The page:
Sql Excel : A Basic Summary SQL Query

A very powerful component of SQL is the ability to summarize data in a table. The
following SQL counts the number of zip codes in ZipCensus:
SELECT COUNT(*) as numzip
FROM ZipCensus zc
The form of this query is very similar to the basic select query. The function
COUNT(*), not surprisingly, counts the number of rows. The “*” means that all rows
are being counted. It is also possible to count a column, such as COUNT(zcta5). This
counts the number of rows that have a valid (i.e., non-NULL) value in zcta5.
The preceding query is an aggregation query that treats the entire table as a single
group. Within this group, the query counts the number of rows, which calculates
the number of rows in the table. A very similar query returns the number of zip
codes in each state:
SELECT stab, COUNT(*) as numzip
FROM ZipCensus zc

The GROUP BY clause says to treat the table as consisting of several groups defined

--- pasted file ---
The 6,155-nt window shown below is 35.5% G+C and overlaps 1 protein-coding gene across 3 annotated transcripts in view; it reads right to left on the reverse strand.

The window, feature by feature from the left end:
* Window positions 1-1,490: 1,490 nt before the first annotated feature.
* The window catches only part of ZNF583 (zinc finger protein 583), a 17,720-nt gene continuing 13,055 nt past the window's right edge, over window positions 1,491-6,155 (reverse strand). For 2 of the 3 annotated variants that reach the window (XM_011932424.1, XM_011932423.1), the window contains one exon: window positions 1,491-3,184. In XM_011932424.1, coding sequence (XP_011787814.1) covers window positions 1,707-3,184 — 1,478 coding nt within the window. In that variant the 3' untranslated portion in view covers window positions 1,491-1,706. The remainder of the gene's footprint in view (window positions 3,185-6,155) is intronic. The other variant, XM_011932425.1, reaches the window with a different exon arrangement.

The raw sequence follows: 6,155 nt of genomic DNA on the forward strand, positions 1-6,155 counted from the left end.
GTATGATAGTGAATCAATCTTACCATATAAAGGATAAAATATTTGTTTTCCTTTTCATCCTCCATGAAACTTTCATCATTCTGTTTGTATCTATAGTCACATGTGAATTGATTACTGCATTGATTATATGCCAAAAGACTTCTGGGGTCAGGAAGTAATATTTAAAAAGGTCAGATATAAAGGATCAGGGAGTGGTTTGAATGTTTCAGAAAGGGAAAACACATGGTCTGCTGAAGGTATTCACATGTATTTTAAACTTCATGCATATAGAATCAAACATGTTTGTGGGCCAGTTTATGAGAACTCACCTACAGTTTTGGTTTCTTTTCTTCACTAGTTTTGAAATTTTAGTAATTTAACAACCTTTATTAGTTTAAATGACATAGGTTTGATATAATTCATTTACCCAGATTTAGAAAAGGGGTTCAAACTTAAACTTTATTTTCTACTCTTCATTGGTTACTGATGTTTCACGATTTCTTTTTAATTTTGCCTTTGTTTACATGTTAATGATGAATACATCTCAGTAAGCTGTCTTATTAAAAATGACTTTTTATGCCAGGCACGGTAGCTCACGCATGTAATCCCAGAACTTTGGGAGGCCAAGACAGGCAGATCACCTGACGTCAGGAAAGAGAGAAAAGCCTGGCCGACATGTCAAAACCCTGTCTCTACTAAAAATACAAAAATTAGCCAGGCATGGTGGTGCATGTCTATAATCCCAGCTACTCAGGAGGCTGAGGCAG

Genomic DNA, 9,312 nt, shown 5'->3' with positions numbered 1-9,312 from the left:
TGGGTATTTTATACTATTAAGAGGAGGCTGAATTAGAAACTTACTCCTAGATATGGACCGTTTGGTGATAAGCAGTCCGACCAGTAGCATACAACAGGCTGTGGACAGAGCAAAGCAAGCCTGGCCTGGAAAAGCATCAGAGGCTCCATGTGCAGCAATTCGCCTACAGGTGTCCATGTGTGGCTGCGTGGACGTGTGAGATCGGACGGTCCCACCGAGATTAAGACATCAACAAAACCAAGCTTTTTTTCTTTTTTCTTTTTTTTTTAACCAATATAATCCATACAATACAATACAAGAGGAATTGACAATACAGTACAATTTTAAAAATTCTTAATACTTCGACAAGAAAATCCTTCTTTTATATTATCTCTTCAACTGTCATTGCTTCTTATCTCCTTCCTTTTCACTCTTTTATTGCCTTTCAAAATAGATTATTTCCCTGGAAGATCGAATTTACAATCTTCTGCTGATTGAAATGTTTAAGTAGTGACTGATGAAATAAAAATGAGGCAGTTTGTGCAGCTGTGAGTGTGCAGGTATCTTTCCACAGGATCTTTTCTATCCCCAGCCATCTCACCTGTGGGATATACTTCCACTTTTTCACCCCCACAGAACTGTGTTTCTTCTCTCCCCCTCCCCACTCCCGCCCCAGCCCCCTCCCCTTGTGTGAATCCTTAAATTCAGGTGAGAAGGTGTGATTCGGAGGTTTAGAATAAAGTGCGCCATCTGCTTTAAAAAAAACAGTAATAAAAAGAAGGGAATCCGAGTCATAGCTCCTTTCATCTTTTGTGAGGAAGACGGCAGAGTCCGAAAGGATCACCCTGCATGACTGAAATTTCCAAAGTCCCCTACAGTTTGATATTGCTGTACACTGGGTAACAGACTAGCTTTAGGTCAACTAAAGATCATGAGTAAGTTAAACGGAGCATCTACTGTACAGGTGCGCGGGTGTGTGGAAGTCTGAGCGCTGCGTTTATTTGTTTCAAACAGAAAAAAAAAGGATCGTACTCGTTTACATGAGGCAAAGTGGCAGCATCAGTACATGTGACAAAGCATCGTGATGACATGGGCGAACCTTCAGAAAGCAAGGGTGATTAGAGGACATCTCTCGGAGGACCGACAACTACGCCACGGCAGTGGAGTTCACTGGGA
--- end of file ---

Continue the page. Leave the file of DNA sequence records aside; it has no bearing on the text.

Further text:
by the different values in the column stab. The result is then sorted in reverse
order of the count (DESC stands for “descending”), so the state with the most zip
codes (Texas) is first.

In addition to COUNT(), standard SQL offers other useful aggregation functions.
The SUM(), AVG(), MIN(), and MAX() functions compute, respectively, the sum,
average, minimum, and maximum values. In general, the first two operate only on
numeric values and the MIN() and MAX() can work on any data type. Note that all
these functions ignore NULL values in their calculations.
COUNT(DISTINCT) returns the number of distinct values. An example of using it is to
answer the following question: How many SCFs are in each state? The following
query answers this question:
SELECT zc.stab, COUNT(DISTINCT LEFT(zc.zcta5, 3)) as numscf
FROM ZipCensus zc
GROUP BY zc.stab
ORDER BY zc.stab
This query also shows that functions, such as LEFT(), can be nested in the
aggregation functions. SQL allows arbitrarily complicated expressions. Chapter 2
shows another way to answer this question using subqueries.